Representations were then invited from Environmental Health Pollution Control.  Miss Abbie Brown (Environmental Health Officer) referred to her representation and was of the view that recommended conditions as agreed with the applicant will ensure that there is no adverse impact to residents, should the variation be granted.


All parties present were afforded the opportunity to ask questions and in response to queries, Mrs Brown confirmed that Environmental Health had received no complaints regarding the premises and also that there no restriction on music decibel levels.  However, if a service request were to be received, Environmental Health would undertake investigatory proceedings, including an assessment of the sound volume at the complaint’s property.  However the determination of whether a decibel level is appropriate would be on a case by case basis and would depend on the type of event being assessed.


Representations were then invited from Local Residents (Other Persons).


Mrs Coughlin explained that her representation had focused primarily on the process behind the application which had now been clarified throughout the course of the hearing.  She stated that she did not object to outdoor alcohol consumption to 22:00 but she had noticed that windows inside the club would need to be open after that time in order to take account of Covid-19 regulations around ventilation.  Mrs Coughlin confirmed that she had never had any complaint about the bowling green activity and rather enjoyed some of the events.  However she had concerns if licensable activity outside were to be extended to 23:30 as it would take it to midnight by the time everyone dispersed.  She referred to her concerns around parking and also stated that Section 11.4 of the Council’s Licensing Policy prescribes a need for consideration to be given to the impact of licensable activity on a wider area.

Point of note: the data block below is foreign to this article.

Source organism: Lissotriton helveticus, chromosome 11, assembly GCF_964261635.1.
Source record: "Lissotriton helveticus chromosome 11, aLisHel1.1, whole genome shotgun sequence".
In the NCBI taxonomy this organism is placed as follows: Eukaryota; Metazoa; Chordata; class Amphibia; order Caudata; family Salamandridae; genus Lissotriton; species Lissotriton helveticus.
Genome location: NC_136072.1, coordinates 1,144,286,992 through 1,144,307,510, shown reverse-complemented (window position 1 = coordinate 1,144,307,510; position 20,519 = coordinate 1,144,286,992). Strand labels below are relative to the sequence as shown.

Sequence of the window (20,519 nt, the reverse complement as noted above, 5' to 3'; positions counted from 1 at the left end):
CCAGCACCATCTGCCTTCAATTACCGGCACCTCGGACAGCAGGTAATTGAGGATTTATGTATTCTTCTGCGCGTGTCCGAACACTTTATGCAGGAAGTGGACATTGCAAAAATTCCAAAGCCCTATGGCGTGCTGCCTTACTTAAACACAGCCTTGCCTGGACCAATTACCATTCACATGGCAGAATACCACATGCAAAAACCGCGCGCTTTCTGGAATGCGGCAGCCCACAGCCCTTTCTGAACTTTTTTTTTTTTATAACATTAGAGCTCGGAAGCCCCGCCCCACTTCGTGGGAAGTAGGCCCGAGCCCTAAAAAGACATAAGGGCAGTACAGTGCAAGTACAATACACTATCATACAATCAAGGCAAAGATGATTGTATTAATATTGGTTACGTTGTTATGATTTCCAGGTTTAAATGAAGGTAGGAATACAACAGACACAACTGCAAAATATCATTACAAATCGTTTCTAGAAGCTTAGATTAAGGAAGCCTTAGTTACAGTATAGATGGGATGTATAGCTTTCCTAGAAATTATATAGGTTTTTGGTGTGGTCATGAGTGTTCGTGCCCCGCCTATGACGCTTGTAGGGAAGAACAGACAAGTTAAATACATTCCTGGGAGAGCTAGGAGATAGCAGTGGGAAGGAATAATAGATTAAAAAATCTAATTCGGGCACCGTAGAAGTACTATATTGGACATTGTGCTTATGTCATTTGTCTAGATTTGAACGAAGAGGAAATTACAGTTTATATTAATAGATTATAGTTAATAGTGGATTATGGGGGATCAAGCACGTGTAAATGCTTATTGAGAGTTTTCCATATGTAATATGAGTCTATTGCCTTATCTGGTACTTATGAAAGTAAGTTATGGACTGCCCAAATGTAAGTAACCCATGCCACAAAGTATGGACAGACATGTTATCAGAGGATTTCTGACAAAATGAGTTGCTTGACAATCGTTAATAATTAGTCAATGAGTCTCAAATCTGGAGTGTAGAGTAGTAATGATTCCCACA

Mrs Lane (Local Resident) was then invited to make her representation.  She explained that her adult son suffers from mental health conditions requiring stability and was concerned that the variation if granted would have an adverse impact on her son’s wellbeing.


All parties present were afforded the opportunity to ask questions of the two residents and the Legal Advisor asked Mrs Coughlin how she had become aware of the variation application.  Mrs Coughlin explained that her neighbour had informed her.  Mr Leonard added that details of the variation had also been posted on a local Facebook page.